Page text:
Three of the new stars awarded were given to restaurants in Oslo, while the other star was given to an eatery in Bergen, taking the number of Michelin-starred restaurants in the city on Norway’s west coast to two. 

One of the newcomers, Hot Shop, named after the former sex shop the building used to house, is located on Københavngata street in east Oslo. The canteen-style bistro serves tasting menus based on seasonal, local ingredients, which the Michelin Guide describes as “elegant, vibrant and technically adept, with delicate touches and real depth of flavour”. 

Schlägergården in Lilleaker, on the eastern outskirts of Oslo, was also awarded its first star. However, it was the fourth time restaurant manager Bjørn Svensson had received a star for one of his restaurants. The restaurant is in a converted 18th-century farmhouse with a set menu consisting of local produce, some foraged, grown, or preserved by the eatery’s staff. 

Michelin describes the food there as “pure, expertly crafted dishes which have bold, emotive flavours”.

Located right on the border of Grünerløkka and St. Hanshaugen in central Oslo is Hyde, the third restaurant in the capital to receive its first Michelin star this year. The guide credits the service and “laid-back, lively atmosphere” as major pulls for the restaurants.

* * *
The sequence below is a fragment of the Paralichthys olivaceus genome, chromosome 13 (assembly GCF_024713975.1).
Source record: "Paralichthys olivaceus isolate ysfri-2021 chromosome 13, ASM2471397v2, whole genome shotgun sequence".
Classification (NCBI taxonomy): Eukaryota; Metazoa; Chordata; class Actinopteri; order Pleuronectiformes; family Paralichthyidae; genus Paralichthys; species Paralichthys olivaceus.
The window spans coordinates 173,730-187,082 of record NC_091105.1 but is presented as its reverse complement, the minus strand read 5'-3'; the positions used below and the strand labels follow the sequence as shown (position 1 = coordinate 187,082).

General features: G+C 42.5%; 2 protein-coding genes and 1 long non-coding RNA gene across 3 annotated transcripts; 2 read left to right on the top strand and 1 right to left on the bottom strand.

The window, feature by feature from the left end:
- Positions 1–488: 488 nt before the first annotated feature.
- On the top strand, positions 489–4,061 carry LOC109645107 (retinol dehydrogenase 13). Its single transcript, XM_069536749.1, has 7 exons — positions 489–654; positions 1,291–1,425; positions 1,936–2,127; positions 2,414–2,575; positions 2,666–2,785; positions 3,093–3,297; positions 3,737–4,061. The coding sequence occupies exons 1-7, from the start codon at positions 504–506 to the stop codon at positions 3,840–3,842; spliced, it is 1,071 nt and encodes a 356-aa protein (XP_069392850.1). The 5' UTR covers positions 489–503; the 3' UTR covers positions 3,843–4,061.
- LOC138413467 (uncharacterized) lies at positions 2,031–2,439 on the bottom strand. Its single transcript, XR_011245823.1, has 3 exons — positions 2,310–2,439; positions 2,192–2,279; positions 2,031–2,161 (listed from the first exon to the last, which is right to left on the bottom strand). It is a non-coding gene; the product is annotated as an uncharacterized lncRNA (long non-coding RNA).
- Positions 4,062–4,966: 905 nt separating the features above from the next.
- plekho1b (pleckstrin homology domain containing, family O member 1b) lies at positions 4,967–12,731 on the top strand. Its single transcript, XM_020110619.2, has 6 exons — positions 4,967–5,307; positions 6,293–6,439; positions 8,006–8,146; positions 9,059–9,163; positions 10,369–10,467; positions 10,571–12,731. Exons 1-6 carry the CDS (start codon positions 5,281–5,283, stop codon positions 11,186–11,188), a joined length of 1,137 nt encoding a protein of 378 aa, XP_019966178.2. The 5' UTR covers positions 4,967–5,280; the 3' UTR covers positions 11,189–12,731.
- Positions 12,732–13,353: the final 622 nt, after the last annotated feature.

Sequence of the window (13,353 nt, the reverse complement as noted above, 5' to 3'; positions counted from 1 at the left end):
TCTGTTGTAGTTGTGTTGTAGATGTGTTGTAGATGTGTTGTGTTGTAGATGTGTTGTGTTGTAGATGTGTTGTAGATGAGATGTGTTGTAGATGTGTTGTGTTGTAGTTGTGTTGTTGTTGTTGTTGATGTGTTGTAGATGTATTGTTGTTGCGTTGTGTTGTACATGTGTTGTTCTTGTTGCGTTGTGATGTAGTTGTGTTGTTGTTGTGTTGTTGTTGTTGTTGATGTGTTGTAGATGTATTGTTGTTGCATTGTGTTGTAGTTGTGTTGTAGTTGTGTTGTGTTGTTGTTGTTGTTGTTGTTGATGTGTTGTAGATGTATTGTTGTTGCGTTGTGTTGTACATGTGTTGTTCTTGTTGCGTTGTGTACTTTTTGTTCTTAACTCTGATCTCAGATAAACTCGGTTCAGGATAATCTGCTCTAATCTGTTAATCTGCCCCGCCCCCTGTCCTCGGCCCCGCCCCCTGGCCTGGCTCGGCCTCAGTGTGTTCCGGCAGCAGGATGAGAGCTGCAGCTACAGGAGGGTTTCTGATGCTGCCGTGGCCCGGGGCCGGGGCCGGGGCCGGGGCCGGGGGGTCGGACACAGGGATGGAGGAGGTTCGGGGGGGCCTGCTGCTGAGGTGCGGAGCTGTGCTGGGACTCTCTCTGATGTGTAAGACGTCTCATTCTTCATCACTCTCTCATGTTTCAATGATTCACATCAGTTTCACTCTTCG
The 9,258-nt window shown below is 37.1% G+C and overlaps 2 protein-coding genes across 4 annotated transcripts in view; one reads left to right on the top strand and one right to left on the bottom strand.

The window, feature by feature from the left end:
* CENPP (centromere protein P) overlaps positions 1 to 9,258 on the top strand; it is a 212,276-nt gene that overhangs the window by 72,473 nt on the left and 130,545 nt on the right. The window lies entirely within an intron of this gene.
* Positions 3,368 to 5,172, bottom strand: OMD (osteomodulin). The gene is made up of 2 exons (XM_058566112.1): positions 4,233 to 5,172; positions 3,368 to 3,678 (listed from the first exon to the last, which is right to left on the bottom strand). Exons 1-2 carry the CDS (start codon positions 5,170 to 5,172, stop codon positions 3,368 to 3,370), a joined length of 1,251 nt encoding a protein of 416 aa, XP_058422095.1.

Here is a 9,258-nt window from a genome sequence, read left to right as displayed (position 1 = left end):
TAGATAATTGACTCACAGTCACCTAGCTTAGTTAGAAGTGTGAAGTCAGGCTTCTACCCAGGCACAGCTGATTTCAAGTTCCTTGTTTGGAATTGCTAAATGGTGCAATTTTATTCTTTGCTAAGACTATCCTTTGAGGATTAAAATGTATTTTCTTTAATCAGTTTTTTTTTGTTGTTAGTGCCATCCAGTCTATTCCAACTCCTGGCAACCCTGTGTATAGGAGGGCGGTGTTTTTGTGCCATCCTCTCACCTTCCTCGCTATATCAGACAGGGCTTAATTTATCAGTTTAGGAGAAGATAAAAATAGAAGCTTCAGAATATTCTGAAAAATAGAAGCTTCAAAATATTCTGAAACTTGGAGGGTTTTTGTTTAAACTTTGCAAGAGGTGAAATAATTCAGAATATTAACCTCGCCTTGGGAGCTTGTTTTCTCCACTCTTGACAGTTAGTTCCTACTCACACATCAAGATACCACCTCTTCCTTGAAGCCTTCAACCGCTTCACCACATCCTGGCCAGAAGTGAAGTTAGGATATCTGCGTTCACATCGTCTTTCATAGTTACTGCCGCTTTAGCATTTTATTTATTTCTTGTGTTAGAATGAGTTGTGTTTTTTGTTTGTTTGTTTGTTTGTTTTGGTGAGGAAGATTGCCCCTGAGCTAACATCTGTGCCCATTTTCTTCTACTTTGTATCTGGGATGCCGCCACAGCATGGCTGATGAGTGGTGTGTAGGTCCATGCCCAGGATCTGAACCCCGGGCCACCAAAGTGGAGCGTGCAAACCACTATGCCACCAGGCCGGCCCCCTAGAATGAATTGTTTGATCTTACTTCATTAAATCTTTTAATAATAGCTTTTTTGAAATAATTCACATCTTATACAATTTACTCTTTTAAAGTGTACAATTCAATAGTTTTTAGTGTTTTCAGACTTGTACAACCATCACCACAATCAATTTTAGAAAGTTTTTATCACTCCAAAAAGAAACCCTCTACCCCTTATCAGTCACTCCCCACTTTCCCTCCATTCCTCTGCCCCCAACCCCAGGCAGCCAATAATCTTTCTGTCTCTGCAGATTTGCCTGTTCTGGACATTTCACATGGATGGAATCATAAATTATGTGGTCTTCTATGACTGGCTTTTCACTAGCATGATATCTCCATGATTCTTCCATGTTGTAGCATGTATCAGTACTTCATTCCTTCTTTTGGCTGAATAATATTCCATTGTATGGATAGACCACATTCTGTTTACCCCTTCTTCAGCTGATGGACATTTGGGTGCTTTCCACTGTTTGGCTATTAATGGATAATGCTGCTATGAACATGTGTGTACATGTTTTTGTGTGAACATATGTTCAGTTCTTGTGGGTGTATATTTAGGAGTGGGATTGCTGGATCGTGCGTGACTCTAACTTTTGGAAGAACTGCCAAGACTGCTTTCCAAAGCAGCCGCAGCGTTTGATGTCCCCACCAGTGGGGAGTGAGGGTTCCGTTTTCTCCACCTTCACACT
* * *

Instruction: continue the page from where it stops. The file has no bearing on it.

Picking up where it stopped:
Over on Norway’s west coast, Lysverket in Bergen was awarded a Michelin star. The eatery serves up creative, modern takes on Norwegian dishes accompanied by craft cocktails. The restaurant is housed in an art museum with the menus showcasing “intelligently crafted, balanced dishes”. 

The other restaurant in Oslo, boasting a glowing review from the Michelin guide, was Maaemo, which retained its three Michelin star status. The new Nordic cuisine behemoth focused on organic and biodynamic produce is located in the heart of Oslo on Dronning Eufamas gate street.

A few other chefs and restaurants received accolades at this year’s presentation. Heidi Bjerkan took home two awards, the first for excellent service at her sustainable Michelin-starred restaurant Credo. One of her other restaurants, Jossa Mat og Drikke, won a green star, given to eatery’s that excel in sustainable operations. 

A Norwegian, Jimmy Øien, scooped the award for the best young chef. Øien is the chef at Rest located on Kirkegat in Central Oslo and holds a green star for sustainable practices. The menu heavily emphasises using imperfect produce, which other places may otherwise discard. 

Several restaurants also retained their status. Renaa, with its kitchen located in the heart of the restaurant, has two Michelin stars and is commended by the guide for the quality of its Norwegian seafood dishes and the bread it produces at a nearby bakery. 

The 2022 guide also includes Kontrast (Oslo), Statholdergaarden (Oslo) , Under (Lindesnes), the biggest underwater restaurant in the world, Sabi Omakase (Stavanger), Bare (Bergen), FAGN (Trondheim), Credo (Trondheim) and Speilsalen (Trondheim), which all have one Michelin star.